5th Circuit Court of Appeals Backs Down, Restores Medication Abortion in Texas For Now

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Decision came two days after abortion providers asked the U.S. Supreme Court to take emergency action to restore Texans’ access to medication abortion
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Late Monday night, the 5th Circuit Court of Appeals backed down from its stay of a lower court’s temporary restraining order that had protected access to medication abortions  under Texas Gov. Greg Abbott’s COVID-19 order banning “non-essential procedures.” This means medication abortions —  a two-pill process — will once again be available in Texas, for now. 

Last week, for a second time, the 5th Circuit blocked a temporary restraining order and made abortion largely inaccessible across the state. The appeals court ruled without even allowing providers time to respond. Instead, it waited to ask any questions until two days after abortion providers — represented by the Center for Reproductive Rights, the Lawyering Project, and Planned Parenthood Federation of America — asked the U.S. Supreme Court to take emergency action to restore access to medication abortion. Only then did the 5th Circuit ask the parties to further explain whether medication abortion is a “procedure.”  This, despite the providers’ submission of numerous briefs in both the trial and appellate courts over the past few weeks making clear medication abortion is not a “procedure.”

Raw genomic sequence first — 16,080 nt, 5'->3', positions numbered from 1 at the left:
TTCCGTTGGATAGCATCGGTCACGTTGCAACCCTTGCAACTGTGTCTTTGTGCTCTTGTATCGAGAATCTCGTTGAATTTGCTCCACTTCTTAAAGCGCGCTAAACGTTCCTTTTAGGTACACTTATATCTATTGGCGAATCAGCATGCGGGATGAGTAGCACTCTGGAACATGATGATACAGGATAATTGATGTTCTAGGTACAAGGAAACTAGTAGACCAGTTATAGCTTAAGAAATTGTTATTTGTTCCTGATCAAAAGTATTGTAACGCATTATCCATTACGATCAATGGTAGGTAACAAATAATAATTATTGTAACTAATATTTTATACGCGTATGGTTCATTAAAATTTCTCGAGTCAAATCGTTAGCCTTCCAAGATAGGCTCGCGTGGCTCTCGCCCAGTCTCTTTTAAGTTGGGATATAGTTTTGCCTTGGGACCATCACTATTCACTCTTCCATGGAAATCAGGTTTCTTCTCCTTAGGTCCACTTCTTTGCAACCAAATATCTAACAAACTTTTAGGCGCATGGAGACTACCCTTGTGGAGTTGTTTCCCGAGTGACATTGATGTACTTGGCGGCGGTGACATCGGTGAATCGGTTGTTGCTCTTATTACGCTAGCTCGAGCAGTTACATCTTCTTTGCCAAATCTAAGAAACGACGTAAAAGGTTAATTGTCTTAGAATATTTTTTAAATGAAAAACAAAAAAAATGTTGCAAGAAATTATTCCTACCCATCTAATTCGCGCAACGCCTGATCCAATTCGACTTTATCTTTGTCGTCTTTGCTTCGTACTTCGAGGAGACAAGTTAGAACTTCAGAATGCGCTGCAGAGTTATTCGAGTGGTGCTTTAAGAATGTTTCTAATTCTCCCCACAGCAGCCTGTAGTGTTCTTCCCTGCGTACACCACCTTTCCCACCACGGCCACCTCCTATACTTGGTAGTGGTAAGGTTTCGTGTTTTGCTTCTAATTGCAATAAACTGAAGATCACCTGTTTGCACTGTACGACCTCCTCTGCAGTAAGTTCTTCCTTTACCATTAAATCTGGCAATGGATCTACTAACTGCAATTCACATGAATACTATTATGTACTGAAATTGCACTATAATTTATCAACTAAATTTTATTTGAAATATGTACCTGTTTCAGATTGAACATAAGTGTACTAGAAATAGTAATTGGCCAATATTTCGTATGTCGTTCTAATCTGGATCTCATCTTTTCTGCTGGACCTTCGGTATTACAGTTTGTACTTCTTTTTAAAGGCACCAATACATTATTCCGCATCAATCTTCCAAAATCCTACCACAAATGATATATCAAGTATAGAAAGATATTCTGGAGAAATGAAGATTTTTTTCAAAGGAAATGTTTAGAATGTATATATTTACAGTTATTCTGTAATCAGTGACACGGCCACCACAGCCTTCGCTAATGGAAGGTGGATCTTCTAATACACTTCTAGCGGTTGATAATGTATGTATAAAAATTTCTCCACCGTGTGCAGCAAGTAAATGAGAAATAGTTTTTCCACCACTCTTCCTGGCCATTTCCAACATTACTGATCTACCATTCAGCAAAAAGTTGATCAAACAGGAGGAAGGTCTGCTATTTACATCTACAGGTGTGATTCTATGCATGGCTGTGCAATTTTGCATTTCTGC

Consistent with all of its briefing in the case, including several to the 5th Circuit, abortion providers — including Planned Parenthood Center for Choice, Planned Parenthood Greater Texas Surgical Health Services, Planned Parenthood South Texas Surgical Center, Whole Woman’s Health, Whole Woman’s Health Alliance, Southwestern Women’s Surgery Center, and Austin Women’s Health Center — once again explained that medication abortion consists of two pills administered without any personal protective equipment (PPE). 

Even with the 5th Circuit’s decision to allow medication abortions under Gov. Abbott’s COVID-19 order, the only other abortion procedures that remain available are for Texas patients with a gestational age that would exceed the state’s legal limit by April 22 (one day after Gov. Abbott’s COVID-19 order expires).

Statement from Nancy Northup, president and CEO, Center for Reproductive Rights:

“For now, the 5th Circuit has righted the wrong of Texas’ unconstitutional ban on medication abortion. Now it’s time for Gov. Abbott to end his exploitation of this pandemic to ban all abortion access. None of it is medically justified, all of it is unconstitutional, and women are being thrown into a state of fear and uncertainty.”

Statement of Alexis McGill Johnson, acting president and CEO, Planned Parenthood Federation of America:

“It has become a day by day, week to week fight for people whose health care cannot wait. Planned Parenthood and it’s partners have never waivered in the facts: abortion is safe, necessary, and time-sensitive. While this is a very temporary relief for some Texans, many others still cannot access time-sensitive abortion procedures. As people try and navigate their new realities under a pandemic — job loss, quarantining with abusive partners, or still having to work essential jobs — we need more abortion access, not less. This fight is far from over.”

Statement from Rupali Sharma, senior counsel and director, Lawyering Project:

“Abortion is time-sensitive, essential medical care.  Yesterday’s ruling will ensure some Texans are able to end their pregnancies without great cost to their health and dignity during a pandemic. Yet the fight is far from over. The Lawyering Project will continue to stand with all Texans who seek abortion access as the legal battle continues.”